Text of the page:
Thursday, February 7, 2013

Report: New Wave Of Regulations From Obama Admin Could Cost Billions


President Barack Obama’s administration is unleashing a host of new regulations that are expected to add billions in compliance costs for American small businesses, according to a new report.
Regulations issued in January and February following Obama’s reelection could add more than $25 billion to the costs of regulatory compliance for American businesses, according to the yet-to-be-released report by Sam Batkins, the director of regulatory policy at the American Action Forum.
“If the current trend continues, the federal government will add more than $138 billion in regulations in 2013,” Batkins concludes. “It is no surprise then, that businesses view new rules as a major obstacle to economic growth and job creation.”
Batkins told the Free Beacon the flood of new regulations lends credence to concerns the administration waited until after the 2012 election to issue them to avoid a political backlash.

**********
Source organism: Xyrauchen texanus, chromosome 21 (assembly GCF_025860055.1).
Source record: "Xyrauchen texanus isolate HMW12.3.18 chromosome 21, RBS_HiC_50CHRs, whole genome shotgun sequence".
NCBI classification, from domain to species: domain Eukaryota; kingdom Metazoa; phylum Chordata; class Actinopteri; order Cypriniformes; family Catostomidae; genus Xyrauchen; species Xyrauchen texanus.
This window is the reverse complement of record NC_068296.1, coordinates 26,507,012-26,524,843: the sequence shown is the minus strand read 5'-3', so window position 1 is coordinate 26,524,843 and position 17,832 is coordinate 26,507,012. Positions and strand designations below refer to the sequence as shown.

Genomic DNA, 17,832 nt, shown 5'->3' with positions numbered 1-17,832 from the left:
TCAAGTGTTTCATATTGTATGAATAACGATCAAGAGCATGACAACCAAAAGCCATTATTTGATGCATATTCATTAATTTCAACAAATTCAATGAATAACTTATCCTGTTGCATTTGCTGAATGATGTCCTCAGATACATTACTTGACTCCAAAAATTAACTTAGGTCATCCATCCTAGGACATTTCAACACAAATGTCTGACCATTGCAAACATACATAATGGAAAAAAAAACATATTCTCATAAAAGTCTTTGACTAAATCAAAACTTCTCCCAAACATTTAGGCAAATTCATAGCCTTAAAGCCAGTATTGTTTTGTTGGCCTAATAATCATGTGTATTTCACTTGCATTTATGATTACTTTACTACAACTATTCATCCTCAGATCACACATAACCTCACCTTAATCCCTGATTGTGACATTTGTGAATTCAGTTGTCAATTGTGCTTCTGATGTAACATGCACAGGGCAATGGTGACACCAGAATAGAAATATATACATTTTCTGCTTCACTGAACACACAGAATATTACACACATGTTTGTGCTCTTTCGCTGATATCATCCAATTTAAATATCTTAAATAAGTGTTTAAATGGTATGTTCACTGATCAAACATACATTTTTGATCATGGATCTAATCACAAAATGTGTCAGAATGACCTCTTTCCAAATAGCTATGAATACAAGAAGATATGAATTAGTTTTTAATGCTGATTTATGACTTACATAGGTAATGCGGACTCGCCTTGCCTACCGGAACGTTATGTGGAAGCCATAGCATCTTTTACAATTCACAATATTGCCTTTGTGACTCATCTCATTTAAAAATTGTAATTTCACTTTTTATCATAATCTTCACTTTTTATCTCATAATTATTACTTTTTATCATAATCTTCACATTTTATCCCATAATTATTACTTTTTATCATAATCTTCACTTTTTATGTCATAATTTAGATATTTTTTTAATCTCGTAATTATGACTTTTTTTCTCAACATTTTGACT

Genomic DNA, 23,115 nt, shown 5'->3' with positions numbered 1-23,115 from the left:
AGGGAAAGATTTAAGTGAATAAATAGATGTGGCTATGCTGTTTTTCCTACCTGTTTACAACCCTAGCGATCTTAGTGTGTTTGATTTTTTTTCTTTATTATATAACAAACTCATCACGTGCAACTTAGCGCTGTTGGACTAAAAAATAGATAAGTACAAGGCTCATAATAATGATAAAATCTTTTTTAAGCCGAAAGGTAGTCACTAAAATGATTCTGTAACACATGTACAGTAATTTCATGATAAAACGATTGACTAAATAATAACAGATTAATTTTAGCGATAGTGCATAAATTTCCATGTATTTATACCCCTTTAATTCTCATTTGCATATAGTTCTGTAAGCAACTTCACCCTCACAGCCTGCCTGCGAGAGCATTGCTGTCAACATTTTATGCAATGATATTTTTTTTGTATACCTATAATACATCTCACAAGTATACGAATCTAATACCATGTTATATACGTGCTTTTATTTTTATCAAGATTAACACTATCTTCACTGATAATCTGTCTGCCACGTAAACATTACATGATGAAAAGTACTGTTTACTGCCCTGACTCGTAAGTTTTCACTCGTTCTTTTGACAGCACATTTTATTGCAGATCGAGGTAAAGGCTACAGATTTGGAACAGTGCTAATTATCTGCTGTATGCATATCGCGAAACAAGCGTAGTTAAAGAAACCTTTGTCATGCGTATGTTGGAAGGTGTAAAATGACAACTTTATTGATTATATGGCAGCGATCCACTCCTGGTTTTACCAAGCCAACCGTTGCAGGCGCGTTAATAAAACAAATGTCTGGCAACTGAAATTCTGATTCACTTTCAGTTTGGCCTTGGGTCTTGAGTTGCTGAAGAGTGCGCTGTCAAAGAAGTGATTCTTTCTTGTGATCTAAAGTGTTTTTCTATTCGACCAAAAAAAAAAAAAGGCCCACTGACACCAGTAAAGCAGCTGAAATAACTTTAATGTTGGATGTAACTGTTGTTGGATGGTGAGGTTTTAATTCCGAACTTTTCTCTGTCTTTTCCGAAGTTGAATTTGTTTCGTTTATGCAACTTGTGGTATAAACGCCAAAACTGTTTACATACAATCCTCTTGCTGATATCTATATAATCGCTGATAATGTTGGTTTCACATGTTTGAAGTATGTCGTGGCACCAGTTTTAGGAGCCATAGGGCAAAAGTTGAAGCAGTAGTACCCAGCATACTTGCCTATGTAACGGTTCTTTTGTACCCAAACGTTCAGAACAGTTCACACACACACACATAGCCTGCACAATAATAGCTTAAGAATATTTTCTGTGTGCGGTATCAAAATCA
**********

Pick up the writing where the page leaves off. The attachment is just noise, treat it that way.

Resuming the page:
Batkins cited the time it took last year for rules to be approved by the White House.
The White House waited more than 90 days to sign off on 84 percent of new rules in 2012—a rate Batkins says is 50 percent higher than in 2011.
A group of House Republicans, including Oversight Committee chairman Darrell Issa (Calif.), then-Judiciary Committee chairman Lamar Smith (Texas), and the chairs of both committees’ regulatory panels noted in October that the administration had not submitted its 2013 regulatory agendas, as required by law.
“Due to the impending election, it does raise concerns that the administration is holding back this information for fear it will be met with dissatisfaction by the public, or even worse, perceived as breaking the administration’s promise of regulatory reform,” the lawmakers wrote in an Oct. 26 letter to the White House Office of Management and Budget.
The flood of new regulations primarily deals with implementation of Obamacare, the Dodd-Frank financial regulation package, and new Environmental Protection Agency measures.